But normally, when a sensor is reused by another brand, the Bayer filter is altered to meet the color calibration standards of that other brand. I assume the same has happened here.

---------- Post added 15th Mar 2016 at 01:55 ----------

QuoteOriginally posted by Adam Quote
I learned at WPPI that the K-1 uses the same Sony sensor as the Nikon D800, though the sensor has been adapted to Pentax's specifications
Adam, thanks for the clarification.

It already was obvious to me from the available info. But what official source can you cite for this info (to make this an actual fact)?
03-16-2016, 02:59 PM   #96
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QuoteOriginally posted by KDAFA Quote
Congratulations on placing your order!

I find it rather curious to think of the K-1 as a "lite" version of the D810.

In spending an extra USD1k for the D810 as compared to the K-1, what I mainly gain is a more sophisticated AF system, useful eg. for high speed sports, and better video; if those are required. (Even so, the 5fps rate limits the AF's usefulness for fast-burst sports work.)

But, what do I stand to lose in the D810?

1. Pixel shift capability for ultimate IQ
2. 5-axis In-body Stabilisation, for ALL lenses mounted
3. AA filter simulator, switchable, to fight moire when needed
4. Astrotracer capability
5. Flexible LCD
6. GPS built-in
7. WiFi built-in

In my view, it is rather the D810 which is a "K-1 lite".

And this is with the D810 priced at 1000 bucks extra!!
You bring up some interesting points and it is mostly likely the Nikon AF superiority that has colored my opinion.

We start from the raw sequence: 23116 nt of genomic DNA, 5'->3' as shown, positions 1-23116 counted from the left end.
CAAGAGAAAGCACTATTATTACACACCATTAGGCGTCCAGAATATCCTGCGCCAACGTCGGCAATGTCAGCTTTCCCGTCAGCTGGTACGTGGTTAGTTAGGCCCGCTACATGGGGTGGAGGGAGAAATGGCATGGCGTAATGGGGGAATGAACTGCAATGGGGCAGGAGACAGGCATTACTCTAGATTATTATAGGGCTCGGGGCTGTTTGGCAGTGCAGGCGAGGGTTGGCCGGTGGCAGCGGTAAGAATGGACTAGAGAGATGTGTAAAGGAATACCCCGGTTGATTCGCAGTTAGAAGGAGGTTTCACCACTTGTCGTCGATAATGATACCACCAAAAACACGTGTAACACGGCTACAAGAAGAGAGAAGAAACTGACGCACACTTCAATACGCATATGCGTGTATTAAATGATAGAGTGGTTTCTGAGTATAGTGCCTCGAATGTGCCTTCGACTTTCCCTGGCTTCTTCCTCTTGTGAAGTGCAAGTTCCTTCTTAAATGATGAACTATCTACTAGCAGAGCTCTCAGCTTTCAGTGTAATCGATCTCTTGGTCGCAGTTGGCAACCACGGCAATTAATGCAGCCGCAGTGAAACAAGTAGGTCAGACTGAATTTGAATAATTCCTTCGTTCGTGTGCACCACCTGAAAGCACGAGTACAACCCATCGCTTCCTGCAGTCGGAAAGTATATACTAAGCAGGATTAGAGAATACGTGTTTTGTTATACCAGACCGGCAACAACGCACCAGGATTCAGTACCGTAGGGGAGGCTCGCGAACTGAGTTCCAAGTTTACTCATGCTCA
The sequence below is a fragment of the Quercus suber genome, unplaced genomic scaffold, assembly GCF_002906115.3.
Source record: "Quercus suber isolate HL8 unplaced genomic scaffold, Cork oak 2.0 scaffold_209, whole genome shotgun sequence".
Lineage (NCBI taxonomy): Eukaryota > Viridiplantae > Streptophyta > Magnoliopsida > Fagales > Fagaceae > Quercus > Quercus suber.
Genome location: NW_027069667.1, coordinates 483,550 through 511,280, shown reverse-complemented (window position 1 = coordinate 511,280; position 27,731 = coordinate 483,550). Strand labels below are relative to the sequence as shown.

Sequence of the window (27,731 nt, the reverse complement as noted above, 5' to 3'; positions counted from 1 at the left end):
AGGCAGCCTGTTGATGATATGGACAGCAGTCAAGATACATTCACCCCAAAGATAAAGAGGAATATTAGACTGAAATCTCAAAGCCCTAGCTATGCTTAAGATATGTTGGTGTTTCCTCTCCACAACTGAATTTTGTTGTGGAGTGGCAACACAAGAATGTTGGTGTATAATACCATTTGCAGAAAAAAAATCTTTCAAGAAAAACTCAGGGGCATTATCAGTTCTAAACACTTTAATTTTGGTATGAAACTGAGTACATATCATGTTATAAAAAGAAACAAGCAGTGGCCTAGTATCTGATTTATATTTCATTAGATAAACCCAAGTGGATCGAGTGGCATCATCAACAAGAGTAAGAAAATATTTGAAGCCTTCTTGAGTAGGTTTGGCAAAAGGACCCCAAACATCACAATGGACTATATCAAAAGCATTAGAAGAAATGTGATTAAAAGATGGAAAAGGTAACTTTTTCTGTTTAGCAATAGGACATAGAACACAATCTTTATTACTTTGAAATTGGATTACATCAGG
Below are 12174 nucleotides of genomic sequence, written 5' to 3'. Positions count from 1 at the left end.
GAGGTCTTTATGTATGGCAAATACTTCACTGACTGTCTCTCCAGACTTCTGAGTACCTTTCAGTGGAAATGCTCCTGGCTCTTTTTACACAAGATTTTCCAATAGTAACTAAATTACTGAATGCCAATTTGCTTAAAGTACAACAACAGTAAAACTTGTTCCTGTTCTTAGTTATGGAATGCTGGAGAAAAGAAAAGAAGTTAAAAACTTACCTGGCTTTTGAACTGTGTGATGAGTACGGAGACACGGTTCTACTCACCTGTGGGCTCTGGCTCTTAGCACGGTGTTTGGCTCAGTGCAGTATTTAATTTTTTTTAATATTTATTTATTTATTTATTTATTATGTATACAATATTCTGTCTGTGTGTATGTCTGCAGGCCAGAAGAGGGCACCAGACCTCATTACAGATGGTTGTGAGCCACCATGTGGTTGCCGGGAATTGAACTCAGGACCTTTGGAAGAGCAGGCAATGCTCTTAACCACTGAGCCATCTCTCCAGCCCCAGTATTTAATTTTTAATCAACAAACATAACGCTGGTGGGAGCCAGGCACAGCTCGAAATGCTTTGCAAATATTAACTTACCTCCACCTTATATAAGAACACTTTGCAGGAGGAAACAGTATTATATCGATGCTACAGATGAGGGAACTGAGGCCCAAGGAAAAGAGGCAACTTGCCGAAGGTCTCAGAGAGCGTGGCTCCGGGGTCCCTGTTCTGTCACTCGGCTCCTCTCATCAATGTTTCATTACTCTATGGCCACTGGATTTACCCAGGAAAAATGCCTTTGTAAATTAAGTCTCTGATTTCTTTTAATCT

Perhaps after ownership and use of the K-1 I will see more value in the Pixel shift, since my K-3 does not have it and RAW support is minimal at best, this feature is not yet a selling point for me.
I actually shoot with IBIS off for my sports/wildlife work since I have found that it has been more of a hinderance, especially for panning work or where sudden changes of camera aim occur. Maybe the K-1 system is better.
Moire has never been a concern for me, given easy PP corrections. Since the one area I don't shoot is fashion, I don't foresee ever using an AA filter sim.
I DO like the idea of the flexible LCD, and I'm excited to see it in the field, especially when perched on rocks in the middle of a stream.
The Wi-Fi capabilities could also be a plus, if they are more expansive than the current K-3 capabilities.
Astrotracer and GPS could be handy, and I will admit I'm curious about the whole night sky shooting interface I read about somewhere recently. Being able to tell the camera to take dark frames automatically in a series of shots has piqued my interest.
03-17-2016, 07:27 AM - 1 Like   #97
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QuoteOriginally posted by falconeye Quote
I don't see anymore posts by bizengineer.

But normally, when a sensor is reused by another brand, the Bayer filter is altered to meet the color calibration standards of that other brand. I assume the same has happened here.